By John McGreevy, TJJD Communications
Some talented and hard-working students at the Gainesville State School are getting the chance to express themselves in a creative and educational way with the launch of a regular program of vocal workshops.
It started in May of 2022 when Dennis Castiglione of Harmony Foundation International reached out to Kevin Hill, the Volunteer Coordinator for the Gainesville campus. Castiglione was interested in bringing an HFI program, Power of Harmony, to the school.
Power of Harmony engages youth in correctional facilities using the power of music. Volunteers coach the youth, demonstrate cooperation, and arrange performances. The organization believes that these experiences can help change the life trajectory of incarcerated youth by introducing vocal ensemble singing and positive role models.
“We got Dennis out here as a visitor,” said Hill. “We gave him a tour and he talked about what they do and we brainstormed an idea of how to introduce him to the school. We decided to have them perform for the next Family Day.”
That November Family Day, a two-day event held at Gainesville, featured performances by two barbershop quartets from the singing group Vocal Majority, a men’s chorus based in Dallas.
“The Vocal Majority is easily the world’s greatest men’s chorus,” said Castiglione. “I know that sounds pretty outrageous, but they are. Not only in terms of their abilities, they’re thirteen-time world champions at the International Barbershop Chorus Competition, but they are wonderful, giving people who are socially aware and always ready to help their community. They were the logical partner for me in Texas.”
Castiglione had chosen Gainesville largely for practical purposes: It was close to where Vocal Majority rehearsed.
“I called Mr. Hill and told him about the program and asked him if this was something he thought would be a good fit at Gainesville and he said ‘Absolutely’ and I said ‘Great, I’ll be there next Thursday.’”
“I explained more about the program to Mr. Hill and Mr. Claybrook (Stephen Claybrook, Family Enrichment Specialist at Gainesville) and they loved the idea. I told them it’s an opportunity to give them a creative outlet, it’s an opportunity for them to understand the power of singing in harmony, the power of singing with a group of people and making something better than what you could do by yourself. That’s what we strive to accomplish.”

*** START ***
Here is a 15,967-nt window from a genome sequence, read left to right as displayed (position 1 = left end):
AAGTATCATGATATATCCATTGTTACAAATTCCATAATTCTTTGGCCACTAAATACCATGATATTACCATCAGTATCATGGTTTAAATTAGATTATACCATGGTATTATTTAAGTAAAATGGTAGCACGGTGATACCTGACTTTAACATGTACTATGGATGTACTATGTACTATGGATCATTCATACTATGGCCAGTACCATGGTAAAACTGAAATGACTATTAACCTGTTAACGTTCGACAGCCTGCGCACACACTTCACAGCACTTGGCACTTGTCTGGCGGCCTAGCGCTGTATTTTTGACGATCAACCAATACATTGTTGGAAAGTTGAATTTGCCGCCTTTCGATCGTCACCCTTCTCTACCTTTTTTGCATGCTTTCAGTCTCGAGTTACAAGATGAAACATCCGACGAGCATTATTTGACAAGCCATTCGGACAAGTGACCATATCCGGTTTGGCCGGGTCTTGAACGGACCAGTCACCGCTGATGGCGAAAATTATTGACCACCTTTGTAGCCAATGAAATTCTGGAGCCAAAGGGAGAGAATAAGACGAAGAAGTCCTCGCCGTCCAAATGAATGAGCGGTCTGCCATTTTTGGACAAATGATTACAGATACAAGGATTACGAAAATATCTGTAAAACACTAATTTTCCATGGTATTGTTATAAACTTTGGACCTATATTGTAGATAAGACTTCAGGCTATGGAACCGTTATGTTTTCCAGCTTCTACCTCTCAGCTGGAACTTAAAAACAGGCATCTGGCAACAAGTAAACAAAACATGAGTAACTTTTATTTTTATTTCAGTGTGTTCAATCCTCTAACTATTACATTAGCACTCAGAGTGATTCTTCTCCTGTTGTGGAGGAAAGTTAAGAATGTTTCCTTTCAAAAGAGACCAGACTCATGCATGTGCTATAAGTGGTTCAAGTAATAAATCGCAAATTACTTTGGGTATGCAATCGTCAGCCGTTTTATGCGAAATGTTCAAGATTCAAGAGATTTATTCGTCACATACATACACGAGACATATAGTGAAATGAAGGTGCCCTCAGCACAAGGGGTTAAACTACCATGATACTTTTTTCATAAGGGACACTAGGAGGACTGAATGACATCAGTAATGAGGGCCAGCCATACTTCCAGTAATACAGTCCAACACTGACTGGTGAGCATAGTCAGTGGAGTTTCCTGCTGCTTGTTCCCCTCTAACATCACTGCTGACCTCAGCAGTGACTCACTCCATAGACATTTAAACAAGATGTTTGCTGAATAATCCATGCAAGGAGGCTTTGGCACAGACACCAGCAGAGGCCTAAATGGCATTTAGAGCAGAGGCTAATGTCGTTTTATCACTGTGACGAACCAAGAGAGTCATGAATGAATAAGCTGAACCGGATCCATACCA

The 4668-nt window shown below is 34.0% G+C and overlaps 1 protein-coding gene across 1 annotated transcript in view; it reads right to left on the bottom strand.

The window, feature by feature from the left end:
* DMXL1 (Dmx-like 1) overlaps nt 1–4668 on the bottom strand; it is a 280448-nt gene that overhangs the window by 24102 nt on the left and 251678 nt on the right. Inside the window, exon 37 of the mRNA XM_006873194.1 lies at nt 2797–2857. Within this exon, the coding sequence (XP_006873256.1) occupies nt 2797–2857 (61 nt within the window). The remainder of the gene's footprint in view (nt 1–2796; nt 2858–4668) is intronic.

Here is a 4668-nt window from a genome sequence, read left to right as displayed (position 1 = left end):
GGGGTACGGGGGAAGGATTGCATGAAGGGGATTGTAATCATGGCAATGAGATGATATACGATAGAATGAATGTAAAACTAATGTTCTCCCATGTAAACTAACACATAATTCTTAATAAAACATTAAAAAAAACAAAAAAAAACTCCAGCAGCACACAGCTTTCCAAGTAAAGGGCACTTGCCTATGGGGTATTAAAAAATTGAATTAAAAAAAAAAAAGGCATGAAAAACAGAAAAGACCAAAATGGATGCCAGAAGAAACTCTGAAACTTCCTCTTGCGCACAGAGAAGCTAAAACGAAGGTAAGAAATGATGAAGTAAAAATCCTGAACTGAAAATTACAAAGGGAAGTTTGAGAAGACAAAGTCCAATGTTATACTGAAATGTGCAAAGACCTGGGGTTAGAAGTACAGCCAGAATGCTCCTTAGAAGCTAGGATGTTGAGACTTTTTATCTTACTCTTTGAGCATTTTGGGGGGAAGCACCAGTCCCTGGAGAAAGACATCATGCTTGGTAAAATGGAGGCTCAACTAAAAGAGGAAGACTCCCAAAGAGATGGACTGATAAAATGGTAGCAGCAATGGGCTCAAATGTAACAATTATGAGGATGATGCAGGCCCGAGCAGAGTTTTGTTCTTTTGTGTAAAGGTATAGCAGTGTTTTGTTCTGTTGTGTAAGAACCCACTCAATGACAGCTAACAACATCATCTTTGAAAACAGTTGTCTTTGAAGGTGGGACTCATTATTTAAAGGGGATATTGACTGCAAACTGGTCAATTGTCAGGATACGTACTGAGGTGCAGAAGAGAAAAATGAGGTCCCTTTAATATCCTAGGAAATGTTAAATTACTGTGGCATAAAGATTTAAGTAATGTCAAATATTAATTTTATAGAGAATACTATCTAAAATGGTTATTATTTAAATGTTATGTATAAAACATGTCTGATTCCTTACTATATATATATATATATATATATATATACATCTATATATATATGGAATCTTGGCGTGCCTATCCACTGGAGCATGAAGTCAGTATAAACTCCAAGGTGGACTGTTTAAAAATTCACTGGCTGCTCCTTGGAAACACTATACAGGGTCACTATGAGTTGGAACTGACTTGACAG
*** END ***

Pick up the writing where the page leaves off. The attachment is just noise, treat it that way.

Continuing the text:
Castiglione went directly from Gainesville to where the Vocal Majority were rehearsing and quickly got them excited about the project.
“I just married need with talent, honestly,” Castiglione said.
“Launching it on Family Day was really Mr. Hill’s and Mr. Claybrook’s idea. They said this would introduce every student to Power of Harmony not only by performing for them but by telling them your story and we’ll take it from there. Honestly, that was a brilliant move, one I plan to emulate at the other facilities where I do this, because not only was I able to share the Power of Harmony’s story, I was able to get the parents excited about the project as well as the students.”
The real test would be the performances. Depending on how the people gathered at Family Day received the Vocal Majority, that would give Castiglione, Hill, and Claybrook an idea how the youth at Gainesville would feel about participating in the project. By several accounts, things couldn’t have gone better. The performances, by quartets within Vocal Majority called “Studio Talk” and “Clutch,” were enthusiastically received by students and parents alike.
Next up was getting a sense of how many of the students were interested in being a part of the project, and there was a surprise on that front. Over forty youth expressed interest for a class that would only have seven members. That meant there would have to be tryouts.
Only students without any major rule violations in the last 30 days and passing all their classes would be allowed to participate.
The tryouts were similar to television-styled competition shows, with members of the staff serving as judges. Each youth performed a song of their choosing as well as having to sing “The Star-Spangled Banner.” The youth selected (J. M., D.F., C.M., J.B., L.S., Z.B., N.B.) represent a mix of tenor and baritone/bass voices.
Castiglione and Vocal Majority member Donovan Davis were there for the first class on Feb. 8. “It really went as well as I could’ve hoped,” Castiglione said.
“Those young men were just bubbling with enthusiasm, not to mention that they had extraordinary voices. I started vocal warm-ups, and they matched pitch right out of the gate. I was moved by their interest, their performance, and the feedback I’ve gotten since then from the other instructors. The instructors have told me that these guys are magic. They want to be there, they’re having fun," he said.
The goal is for these classes to be ongoing, where members will come and go as their time at Gainesville ends, and new members will go on in their place. There’s also a recording studio in the school’s chapel that hasn’t been used for some time that members of the Vocal Majority plan to restore. The class will perform and record songs as they go along and the youth will get to keep their own copies of the recordings. There’s also the goal that over time these youth will perform at the school and other local facilities.
“I’ve really been encouraged by how well they were able to harmonize and embrace the a cappella style of singing,” Hill said. Among the songs the students have been working on are “Lean on Me” and “Lift Every Voice and Sing.”
(Photos: Youth in a workshop with Castiglione; members of the Vocal Majority in Dallas perform at Gainesville State School in November.)